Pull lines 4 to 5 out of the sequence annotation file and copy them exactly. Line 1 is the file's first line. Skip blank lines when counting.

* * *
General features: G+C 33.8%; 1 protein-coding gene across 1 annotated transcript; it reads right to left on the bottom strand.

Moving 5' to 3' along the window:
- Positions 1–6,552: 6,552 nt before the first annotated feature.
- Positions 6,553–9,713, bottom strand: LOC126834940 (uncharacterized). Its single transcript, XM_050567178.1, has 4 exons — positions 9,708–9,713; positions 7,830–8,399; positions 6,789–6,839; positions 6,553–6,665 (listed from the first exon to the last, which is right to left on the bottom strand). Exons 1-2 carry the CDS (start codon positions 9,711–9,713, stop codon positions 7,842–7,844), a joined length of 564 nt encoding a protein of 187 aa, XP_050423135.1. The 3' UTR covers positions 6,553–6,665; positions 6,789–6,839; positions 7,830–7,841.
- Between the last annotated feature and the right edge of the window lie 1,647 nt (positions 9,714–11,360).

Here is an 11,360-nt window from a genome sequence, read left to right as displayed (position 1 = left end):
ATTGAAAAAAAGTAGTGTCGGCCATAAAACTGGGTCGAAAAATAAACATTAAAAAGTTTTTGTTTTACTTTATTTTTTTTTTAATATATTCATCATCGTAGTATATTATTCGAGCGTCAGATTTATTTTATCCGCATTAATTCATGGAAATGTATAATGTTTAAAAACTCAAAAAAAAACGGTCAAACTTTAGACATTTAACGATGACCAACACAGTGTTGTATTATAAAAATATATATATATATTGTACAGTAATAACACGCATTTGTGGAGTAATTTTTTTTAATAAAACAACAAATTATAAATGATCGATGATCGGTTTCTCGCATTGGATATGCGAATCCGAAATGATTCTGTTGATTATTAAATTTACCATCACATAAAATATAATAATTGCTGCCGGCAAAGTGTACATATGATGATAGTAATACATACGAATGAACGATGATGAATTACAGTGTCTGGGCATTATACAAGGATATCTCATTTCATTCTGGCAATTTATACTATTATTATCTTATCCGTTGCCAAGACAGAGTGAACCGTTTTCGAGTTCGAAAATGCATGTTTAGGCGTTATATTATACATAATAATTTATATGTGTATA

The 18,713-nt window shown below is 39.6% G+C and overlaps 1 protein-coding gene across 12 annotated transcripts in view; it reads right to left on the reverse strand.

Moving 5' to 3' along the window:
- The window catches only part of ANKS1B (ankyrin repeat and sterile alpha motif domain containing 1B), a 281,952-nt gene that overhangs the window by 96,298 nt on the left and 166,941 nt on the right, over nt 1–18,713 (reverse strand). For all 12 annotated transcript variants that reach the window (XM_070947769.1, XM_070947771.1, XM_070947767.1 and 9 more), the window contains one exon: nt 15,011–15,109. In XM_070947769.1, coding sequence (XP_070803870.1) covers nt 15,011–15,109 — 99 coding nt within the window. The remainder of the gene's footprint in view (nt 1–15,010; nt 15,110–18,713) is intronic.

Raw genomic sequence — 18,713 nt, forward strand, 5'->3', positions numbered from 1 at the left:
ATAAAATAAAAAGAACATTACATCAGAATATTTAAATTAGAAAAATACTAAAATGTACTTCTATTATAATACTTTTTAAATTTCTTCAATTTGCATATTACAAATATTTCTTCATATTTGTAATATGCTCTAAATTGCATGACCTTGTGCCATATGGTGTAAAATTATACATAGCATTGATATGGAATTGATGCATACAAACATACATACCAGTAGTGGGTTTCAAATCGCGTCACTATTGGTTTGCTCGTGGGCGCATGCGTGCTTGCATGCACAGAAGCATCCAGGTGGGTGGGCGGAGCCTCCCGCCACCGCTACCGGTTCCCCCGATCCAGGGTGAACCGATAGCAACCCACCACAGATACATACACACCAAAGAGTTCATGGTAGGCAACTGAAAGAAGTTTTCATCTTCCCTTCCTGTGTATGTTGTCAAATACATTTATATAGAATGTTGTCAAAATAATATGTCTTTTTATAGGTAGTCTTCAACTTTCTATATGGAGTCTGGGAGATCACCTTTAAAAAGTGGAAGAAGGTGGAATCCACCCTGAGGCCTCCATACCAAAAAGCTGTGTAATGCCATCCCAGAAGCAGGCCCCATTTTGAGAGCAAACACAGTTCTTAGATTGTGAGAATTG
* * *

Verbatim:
- Positions 6,553–9,713, bottom strand: LOC126834940 (uncharacterized). Its single transcript, XM_050567178.1, has 4 exons — positions 9,708–9,713; positions 7,830–8,399; positions 6,789–6,839; positions 6,553–6,665 (listed from the first exon to the last, which is right to left on the bottom strand). Exons 1-2 carry the CDS (start codon positions 9,711–9,713, stop codon positions 7,842–7,844), a joined length of 564 nt encoding a protein of 187 aa, XP_050423135.1. The 3' UTR covers positions 6,553–6,665; positions 6,789–6,839; positions 7,830–7,841.
- Between the last annotated feature and the right edge of the window lie 1,647 nt (positions 9,714–11,360).